Final post in the Hamburg series!
Having talked about the places I visited in Hamburg, I probably should mention how I travelled to them. Yes, it’s the big climax, the one you’ve all been waiting for: my assessment of the public transport system.
Hamburg, like many European cities, is blessed with a lovely public transport system. As well as buses, and the aforementioned ferries, there are underground and overground trains zipping all over the place. No trams, though. Boo.
But… dear, oh dear, the network map lets it down. A nasty mess of jagged lines, and the city centre is a jumbled mess with lines criss-crossing all over the place. It’s not as bad as the horrible Merseyrail map with the square loop from a few years ago, but still, I can only give 6 out of 10.
Hamburg’s transport system is known as the Hochbahn or “elevated railway”. You can sit underneath stations like Landungsbrücken, sipping a beer and watching the trains fly above. However, there are also underground sections, which have that typical ambience that combines 70s public toilet tiles with a smell of brake dust.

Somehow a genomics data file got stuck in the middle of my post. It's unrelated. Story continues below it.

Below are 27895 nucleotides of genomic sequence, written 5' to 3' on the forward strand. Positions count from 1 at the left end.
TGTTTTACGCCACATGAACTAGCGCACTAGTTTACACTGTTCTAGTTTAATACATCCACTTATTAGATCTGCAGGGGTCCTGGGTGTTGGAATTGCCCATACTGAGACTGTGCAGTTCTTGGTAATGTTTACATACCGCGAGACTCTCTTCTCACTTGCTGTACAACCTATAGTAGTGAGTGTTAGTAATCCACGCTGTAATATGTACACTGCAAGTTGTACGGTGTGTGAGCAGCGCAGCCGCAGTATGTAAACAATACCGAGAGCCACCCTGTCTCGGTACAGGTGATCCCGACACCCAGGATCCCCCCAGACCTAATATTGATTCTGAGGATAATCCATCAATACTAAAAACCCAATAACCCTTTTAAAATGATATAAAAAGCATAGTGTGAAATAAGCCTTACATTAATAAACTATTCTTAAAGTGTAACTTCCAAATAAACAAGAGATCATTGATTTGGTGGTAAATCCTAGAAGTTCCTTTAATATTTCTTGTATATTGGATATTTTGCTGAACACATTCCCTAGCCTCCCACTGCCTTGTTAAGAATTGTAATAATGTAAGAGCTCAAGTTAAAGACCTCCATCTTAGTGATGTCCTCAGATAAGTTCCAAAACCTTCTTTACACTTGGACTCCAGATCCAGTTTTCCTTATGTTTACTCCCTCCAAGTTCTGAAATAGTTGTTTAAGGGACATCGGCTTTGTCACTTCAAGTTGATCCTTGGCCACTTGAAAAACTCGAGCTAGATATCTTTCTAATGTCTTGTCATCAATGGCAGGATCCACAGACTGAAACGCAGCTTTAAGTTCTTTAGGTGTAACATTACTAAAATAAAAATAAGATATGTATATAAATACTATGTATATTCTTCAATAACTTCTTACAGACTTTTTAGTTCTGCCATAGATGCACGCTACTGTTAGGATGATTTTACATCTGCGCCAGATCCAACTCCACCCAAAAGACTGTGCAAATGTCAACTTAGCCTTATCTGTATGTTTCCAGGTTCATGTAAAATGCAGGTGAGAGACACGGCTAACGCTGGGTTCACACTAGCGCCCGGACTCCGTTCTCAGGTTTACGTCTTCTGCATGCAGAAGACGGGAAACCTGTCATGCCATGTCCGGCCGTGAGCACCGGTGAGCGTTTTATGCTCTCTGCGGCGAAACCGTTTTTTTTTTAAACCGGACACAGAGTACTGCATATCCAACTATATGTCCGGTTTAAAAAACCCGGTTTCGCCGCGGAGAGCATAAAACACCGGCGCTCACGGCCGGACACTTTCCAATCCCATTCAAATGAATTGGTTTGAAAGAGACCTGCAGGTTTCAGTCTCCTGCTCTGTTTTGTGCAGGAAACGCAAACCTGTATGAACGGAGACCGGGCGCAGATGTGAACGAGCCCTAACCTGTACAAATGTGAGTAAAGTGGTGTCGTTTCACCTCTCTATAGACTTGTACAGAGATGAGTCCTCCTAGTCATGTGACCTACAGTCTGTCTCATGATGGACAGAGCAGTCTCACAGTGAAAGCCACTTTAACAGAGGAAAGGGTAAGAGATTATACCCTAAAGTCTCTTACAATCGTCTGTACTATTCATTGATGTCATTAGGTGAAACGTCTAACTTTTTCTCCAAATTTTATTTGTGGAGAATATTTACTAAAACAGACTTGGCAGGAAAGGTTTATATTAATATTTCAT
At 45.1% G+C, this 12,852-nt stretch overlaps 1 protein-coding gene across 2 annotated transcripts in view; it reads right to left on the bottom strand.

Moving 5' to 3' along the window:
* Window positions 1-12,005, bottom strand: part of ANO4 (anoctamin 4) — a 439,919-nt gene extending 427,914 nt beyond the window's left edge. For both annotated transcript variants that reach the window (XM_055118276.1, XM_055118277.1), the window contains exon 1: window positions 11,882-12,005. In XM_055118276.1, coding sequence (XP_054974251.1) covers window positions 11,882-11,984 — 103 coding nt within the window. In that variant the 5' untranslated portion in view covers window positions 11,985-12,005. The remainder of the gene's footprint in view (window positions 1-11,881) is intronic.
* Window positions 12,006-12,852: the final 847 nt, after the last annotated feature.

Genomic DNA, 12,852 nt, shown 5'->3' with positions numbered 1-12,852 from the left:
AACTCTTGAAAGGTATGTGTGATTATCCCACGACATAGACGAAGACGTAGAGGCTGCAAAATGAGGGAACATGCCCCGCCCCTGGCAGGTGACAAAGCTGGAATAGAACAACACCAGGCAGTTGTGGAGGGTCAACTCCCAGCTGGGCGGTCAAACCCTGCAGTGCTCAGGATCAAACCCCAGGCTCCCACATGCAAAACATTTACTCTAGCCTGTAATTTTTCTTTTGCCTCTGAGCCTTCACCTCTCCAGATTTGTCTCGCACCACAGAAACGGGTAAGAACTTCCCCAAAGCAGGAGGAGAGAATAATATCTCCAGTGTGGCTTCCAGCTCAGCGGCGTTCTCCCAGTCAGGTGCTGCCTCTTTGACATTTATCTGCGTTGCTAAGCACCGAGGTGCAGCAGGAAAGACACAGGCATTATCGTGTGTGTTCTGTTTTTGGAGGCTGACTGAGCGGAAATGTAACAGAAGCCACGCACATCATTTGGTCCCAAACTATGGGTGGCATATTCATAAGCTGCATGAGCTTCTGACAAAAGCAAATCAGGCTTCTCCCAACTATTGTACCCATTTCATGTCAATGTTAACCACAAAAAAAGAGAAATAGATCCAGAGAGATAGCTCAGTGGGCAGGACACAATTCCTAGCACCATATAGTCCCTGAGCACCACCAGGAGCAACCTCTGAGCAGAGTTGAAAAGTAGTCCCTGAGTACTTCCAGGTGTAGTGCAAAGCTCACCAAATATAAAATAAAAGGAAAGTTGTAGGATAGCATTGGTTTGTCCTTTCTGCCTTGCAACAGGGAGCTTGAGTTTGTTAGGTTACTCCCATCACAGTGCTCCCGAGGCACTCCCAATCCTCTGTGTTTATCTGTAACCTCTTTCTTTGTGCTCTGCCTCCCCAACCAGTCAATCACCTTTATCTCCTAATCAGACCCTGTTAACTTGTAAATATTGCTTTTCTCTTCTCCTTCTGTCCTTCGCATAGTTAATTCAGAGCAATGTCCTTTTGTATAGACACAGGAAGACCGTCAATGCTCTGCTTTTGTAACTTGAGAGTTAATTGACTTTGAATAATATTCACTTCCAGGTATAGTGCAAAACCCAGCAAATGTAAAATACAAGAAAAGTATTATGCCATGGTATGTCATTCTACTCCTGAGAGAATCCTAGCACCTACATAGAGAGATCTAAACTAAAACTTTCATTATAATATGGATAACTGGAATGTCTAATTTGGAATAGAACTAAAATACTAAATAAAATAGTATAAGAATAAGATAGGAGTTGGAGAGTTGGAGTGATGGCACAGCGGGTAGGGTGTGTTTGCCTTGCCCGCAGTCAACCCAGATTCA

Above right is Jungfernstieg station at 2am on Saturday. Yes, the U- and S-Bahn system in Hamburg runs 24 hours on weekends. It’s something that Germany seems to do quite well (Berlin likewise runs an all night service at weekends). Coming from a city which manages to run precisely two weekend late night trains, and then only in the weeks before Christmas, I felt rather jealous.
I was suitably impressed, at least until the Sunday morning, when we tried travelling to the north of the city and found our way blocked by weekend engineering works. In this country we tend to think of these as a peculiarly British phenomenon (especially when tweeting abusive comments to train company Twitter accounts) but no, the Germans occasionally like to rip up tracks too. Still, we got a nice trip through Hamburg’s suburbs on a bendy bus out of it.
So, that’s the end of my Hamburg blog posts. Sorry it took so long to get them all written up, but I hope you found them entertaining. Thanks for reading, and thanks also to Boris, who invited me along in the first place.
Strike a pose!